NCAA Hall of Champions 

If you didn’t know, Indiana loves basketball! This museum features interactive exhibits and history from all 24 NCAA sports. It also features a fully interactive area to compete virtually and hands-on through sports simulators, a 1930s retro gymnasium, ski simulator and more. While not all interactive areas are ADA compliant, there is still lots to see. I love the history side of the museum and learning about the path to stardom for the big players. 

Newfields Museum of Art and Design 

This is one of my favorite museums of all time! It’s just a short drive from downtown. It features extensive modern art displays, ancient art and a pop-up food/drink cafe. Once you’ve finished browsing the three floors of exhibits, make your way outside to The Gardens. You’ll find acres of gardens and outdoor exhibits that are accessible by a wide path. There is even a beer garden. While wandering The Garden, don’t forget to tour the Lilly House, a National Historic Landmark and wonderful example of a 20th century country estate. Newfields is a great place to visit in October or December, as they bring in thousands of pumpkins for their Harvest Festival and create a magnificent Christmas light display in the winter. 

Indianapolis Motor Speedway

Attending the Indianapolis 500 is basically a right of passage! I grew up going to the 500 with my Dad and being amazed at the spectacle. One of the biggest sporting events in the country is the highlight of the year in Indy! The month of May is filled with numerous track days and practice events that offer much more affordable tickets. The ADA seating at the track is amazing! Half-way up the stands, right on the starting line, are dozens of accessible seats. They offer accessible seating options in numerous other places around the track at varying prices. They even offer golf carts to those needing mobility assistance. I recommend calling the ADA office if you plan to attend a big race. While it’s nice to visit on a race day, the track also has a great museum on the history of Auto Racing. I will note, the track is about a 15-min drive from downtown.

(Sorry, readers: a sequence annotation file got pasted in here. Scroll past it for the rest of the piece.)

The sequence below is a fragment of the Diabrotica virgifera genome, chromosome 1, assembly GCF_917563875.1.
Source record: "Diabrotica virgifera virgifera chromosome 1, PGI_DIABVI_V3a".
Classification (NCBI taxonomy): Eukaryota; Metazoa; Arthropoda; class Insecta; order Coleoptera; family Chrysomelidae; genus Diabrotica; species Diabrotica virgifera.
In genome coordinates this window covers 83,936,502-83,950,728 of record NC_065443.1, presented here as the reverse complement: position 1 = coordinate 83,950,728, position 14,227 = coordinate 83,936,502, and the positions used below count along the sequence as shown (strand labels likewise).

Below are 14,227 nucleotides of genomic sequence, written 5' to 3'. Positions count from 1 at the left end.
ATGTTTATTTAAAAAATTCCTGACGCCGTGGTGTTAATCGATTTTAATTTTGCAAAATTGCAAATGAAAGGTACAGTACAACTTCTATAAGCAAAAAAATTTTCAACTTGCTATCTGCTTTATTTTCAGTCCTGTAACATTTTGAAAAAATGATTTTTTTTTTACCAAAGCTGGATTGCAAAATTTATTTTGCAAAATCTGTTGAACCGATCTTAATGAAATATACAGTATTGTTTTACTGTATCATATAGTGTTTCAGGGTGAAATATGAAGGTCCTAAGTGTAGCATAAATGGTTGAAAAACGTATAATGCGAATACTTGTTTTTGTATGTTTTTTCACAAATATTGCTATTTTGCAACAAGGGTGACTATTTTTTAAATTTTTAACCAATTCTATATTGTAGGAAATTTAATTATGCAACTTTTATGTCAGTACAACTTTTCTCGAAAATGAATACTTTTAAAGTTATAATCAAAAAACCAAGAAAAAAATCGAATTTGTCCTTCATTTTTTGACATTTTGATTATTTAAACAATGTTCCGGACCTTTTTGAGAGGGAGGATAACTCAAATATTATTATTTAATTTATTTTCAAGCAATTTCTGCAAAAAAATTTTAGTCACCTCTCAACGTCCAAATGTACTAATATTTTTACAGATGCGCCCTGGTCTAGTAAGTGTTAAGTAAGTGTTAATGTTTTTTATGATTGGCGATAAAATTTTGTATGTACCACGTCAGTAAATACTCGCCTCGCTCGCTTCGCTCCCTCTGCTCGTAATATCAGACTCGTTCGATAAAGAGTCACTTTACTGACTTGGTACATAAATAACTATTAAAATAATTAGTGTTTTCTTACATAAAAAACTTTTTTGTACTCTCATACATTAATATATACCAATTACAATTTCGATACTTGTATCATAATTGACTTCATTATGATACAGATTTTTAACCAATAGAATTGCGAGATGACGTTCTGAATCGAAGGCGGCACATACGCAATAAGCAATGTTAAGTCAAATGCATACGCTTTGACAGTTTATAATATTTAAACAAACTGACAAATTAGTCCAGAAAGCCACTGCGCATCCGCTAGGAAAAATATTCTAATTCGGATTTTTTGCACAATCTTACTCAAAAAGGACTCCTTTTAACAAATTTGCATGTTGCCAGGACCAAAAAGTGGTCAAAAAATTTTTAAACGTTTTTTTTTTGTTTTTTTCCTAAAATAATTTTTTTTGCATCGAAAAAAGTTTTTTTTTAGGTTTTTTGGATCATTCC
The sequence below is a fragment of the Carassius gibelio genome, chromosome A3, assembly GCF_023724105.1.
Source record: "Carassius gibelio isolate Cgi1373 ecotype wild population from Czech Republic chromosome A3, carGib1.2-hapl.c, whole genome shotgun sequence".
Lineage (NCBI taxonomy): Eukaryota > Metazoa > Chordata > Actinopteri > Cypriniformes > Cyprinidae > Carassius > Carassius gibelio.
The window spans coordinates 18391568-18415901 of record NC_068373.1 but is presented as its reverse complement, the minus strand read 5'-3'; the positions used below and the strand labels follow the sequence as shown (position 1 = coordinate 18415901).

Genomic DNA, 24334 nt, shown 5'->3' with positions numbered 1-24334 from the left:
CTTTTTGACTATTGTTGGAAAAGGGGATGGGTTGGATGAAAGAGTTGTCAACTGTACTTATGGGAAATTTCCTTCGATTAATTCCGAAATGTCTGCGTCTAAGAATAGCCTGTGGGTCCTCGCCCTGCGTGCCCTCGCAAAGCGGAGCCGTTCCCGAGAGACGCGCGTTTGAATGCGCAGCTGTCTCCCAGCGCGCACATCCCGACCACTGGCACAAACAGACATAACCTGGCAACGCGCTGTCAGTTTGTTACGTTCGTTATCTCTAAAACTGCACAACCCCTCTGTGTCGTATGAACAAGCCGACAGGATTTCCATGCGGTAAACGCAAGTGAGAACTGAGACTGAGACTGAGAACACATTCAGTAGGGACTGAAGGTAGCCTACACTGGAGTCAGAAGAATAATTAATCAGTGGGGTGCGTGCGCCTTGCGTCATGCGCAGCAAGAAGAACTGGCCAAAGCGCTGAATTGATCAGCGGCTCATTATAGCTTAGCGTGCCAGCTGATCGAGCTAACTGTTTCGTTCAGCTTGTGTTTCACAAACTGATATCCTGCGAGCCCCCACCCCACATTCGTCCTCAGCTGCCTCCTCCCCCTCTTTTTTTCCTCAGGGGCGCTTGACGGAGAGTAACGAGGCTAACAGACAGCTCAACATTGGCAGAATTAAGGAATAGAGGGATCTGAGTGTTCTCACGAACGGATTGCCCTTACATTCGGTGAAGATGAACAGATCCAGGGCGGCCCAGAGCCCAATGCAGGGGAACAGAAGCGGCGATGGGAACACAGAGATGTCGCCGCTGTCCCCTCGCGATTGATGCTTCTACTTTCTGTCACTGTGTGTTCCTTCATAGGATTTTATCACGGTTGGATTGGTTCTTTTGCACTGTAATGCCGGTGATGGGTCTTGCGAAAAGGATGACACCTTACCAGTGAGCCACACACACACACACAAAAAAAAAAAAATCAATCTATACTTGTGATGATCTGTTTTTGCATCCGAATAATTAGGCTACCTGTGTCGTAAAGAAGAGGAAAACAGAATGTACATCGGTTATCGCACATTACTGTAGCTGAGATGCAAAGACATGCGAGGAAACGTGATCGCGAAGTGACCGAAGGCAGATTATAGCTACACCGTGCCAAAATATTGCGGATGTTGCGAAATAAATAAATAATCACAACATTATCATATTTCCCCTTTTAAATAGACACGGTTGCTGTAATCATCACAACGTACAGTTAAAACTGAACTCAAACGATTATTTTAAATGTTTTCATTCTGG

I could go on and on about all of the unique things to do in Indy, but this would be a very long article! I can say, the perk of this city is the large amount of things to do within walking distance. When visiting, we often park the car and don’t go back all day. While there are some hot spots that take some driving, you can have an epic day or weekend without getting in your car. You might be surprised by the huge variety of dining options, breweries and museums. I highly encourage a day or weekend trip!

About the Author – Grace Kestler is the Executive Director of The Arc of Bartholomew County (Indiana), which serves individuals with intellectual and developmental disabilities. She finished her Masters degree in culture and conflict studies at Alice Salomon University (Germany), where she focused on integrating refugees with disabilities. In her spare time, Grace is a Columbus City Councilor, mentors youth with disabilities and loves to travel.